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Raising Our Brainchild

  |  February 28, 2002   |  Comments

The Web is out of its infancy. Now what?

We all know Tim Berners-Lee created the Web in 1989. Did you know he never patented the technology? In a recent Business Week article, Berners-Lee says he simply wanted to make the world a richer place. He wasn't concerned about personal wealth.

He compares today's Web to a rebellious adolescent who can never fulfill her original expectations. Because of this, Berners-Lee is at it again. Within the next three years, he says he will give us the next generation of Web, which he calls the "Semantic Web." It is a smart network that will finally understand human language and make computers virtually as easy to work with as other humans. The ultimate goal is to turn the Web into one colossal brain. In fact, he's got all the top "brains" working on it. The project is being funded by the World Wide Web Consortium (W3C), an open forum of companies and organizations, which he heads.

Out of Berners-Lee's mind came the most significant and innovative piece of software ever created, and the Web, in turn, spawned online advertising (in 1994). So, the Web is out of its infancy, as is online advertising. Now what? It's still a sea of multiple standards, and, in some cases, there are no standards at all. As passionate as we buyers and sellers of online advertising are, we are still frustrated.

Here's a quick list of things that still keep us up at night:

  • Churn. There's been so much fallout that it's hard to keep up with agency and publisher contacts. And that isn't even considering site mergers and acquisitions. Content is merging and changing constantly.
  • Speed. No matter what, online advertising seems to have a stigma of being "instant." Simply put, most everyone wants everything yesterday.
  • Measurement. I say tomato, you say tomahto. No one can even agree on the true definition of an "impression." (Articles upon articles have been written about this, so I won't even get started today.)
  • Creative. After eight years, you'd think sites would all agree on standard sizes and specifications for creative units.
  • Innovation. It is super-tough to stay ahead of the curve. New ideas in technology and creative are popping up all over the place.
  • Money. Currently online advertising accounts for only 5 percent of the overall ad-spending budget. As I said in a past article, we agency folks are not raking it in.
  • Research. We need it. We all subscribe to it. It's expensive. Data conflicts from one source to another.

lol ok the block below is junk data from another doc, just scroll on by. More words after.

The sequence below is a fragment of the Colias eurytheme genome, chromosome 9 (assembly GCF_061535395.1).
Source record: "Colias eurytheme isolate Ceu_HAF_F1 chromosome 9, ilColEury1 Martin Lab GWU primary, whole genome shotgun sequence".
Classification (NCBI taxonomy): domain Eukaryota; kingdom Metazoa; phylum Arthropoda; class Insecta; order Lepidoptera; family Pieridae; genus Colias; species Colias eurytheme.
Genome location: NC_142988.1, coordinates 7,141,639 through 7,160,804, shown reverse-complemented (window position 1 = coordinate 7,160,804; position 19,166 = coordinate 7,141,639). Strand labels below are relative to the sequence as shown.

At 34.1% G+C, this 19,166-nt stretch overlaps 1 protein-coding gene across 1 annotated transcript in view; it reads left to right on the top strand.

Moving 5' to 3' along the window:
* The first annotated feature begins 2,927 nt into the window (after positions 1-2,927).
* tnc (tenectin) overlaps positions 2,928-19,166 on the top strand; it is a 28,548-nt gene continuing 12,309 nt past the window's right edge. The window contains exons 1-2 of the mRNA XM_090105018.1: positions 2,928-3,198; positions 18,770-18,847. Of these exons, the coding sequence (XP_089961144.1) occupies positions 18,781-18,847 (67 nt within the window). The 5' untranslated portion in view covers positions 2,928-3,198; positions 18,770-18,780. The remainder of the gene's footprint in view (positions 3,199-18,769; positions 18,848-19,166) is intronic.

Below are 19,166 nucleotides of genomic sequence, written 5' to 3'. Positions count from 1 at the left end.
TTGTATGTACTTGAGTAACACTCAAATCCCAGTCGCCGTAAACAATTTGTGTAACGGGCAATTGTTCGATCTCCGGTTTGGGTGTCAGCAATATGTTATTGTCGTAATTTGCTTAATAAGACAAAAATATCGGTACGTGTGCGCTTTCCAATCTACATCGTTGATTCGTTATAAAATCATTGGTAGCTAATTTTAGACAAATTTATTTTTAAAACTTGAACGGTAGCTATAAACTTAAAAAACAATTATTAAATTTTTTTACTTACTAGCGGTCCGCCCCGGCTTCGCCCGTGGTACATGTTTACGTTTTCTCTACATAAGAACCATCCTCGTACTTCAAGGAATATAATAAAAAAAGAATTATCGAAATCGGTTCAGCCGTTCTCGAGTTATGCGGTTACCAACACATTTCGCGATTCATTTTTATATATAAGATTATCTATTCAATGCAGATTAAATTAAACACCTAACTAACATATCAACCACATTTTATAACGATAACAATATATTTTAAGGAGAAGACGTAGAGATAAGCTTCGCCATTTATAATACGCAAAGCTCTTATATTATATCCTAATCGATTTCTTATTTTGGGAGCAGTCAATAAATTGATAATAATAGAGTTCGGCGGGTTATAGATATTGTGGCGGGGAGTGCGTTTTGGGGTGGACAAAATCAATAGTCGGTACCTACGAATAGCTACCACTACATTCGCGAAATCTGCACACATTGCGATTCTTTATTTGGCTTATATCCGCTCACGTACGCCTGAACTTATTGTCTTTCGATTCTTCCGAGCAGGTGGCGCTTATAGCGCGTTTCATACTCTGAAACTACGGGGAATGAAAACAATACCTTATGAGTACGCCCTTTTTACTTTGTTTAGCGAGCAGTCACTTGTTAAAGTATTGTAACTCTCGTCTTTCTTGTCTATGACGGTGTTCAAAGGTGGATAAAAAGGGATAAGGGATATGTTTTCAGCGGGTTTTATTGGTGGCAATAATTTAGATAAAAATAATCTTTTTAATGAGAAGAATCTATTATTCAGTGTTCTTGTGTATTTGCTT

• Tools. Online media planning is said to be about a 40-step process. Yikes! Buyers and sellers need more robust tools to help with the heavy lifting.
  • Lack of automation. There are so many elements of a campaign -- from strategy to planning and buying to campaign measurement and optimization. Automation of workflow process and data collection is the Holy Grail to those of us in the field.
  • An endless list. Need I say more?

Although the list is constantly growing, the opportunities for online advertising are increasing as well. Internet penetration is on the rise. There are about 127 million adults online in the U.S., according to a Harris Poll. The total Web population is listed to be at 529.9 this year, according to eMarketer. Furthermore, eMarketer says online advertising revenue is projected to increase to $32.5 billion within the next three years. The cost of personal computers is at an all-time low, thus increasing household penetration.

Plus, there are still plenty of long-time advertisers out there, like the GMs, P&Gs, and Compaqs of the world. Meanwhile, industry organizations such as the Interactive Advertising Bureau are advocating standardization. Perhaps by the time Berners-Lee has developed this new megahighway, we have the old one figured out.

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Seana Mulcahy

Seana Mulcahy is vice president, director of interactive media at Mullen (an IPG company). She's been creating online brands since before the first banner was sold. Her expertise includes online and traditional media planning and buying, e-mail marketing, viral marketing, click-stream analysis, customer tracking, promotions, search engine optimization and launching brands online. Prior to Mullen, Seana was vice president of media services at Carat Interactive. She's built online media services divisions for three companies and has worked with clients spanning financial, telecom, high-tech, healthcare and retail. Not surprisingly, she has taught, lectured and written about the industry for numerous trade associations and publications.

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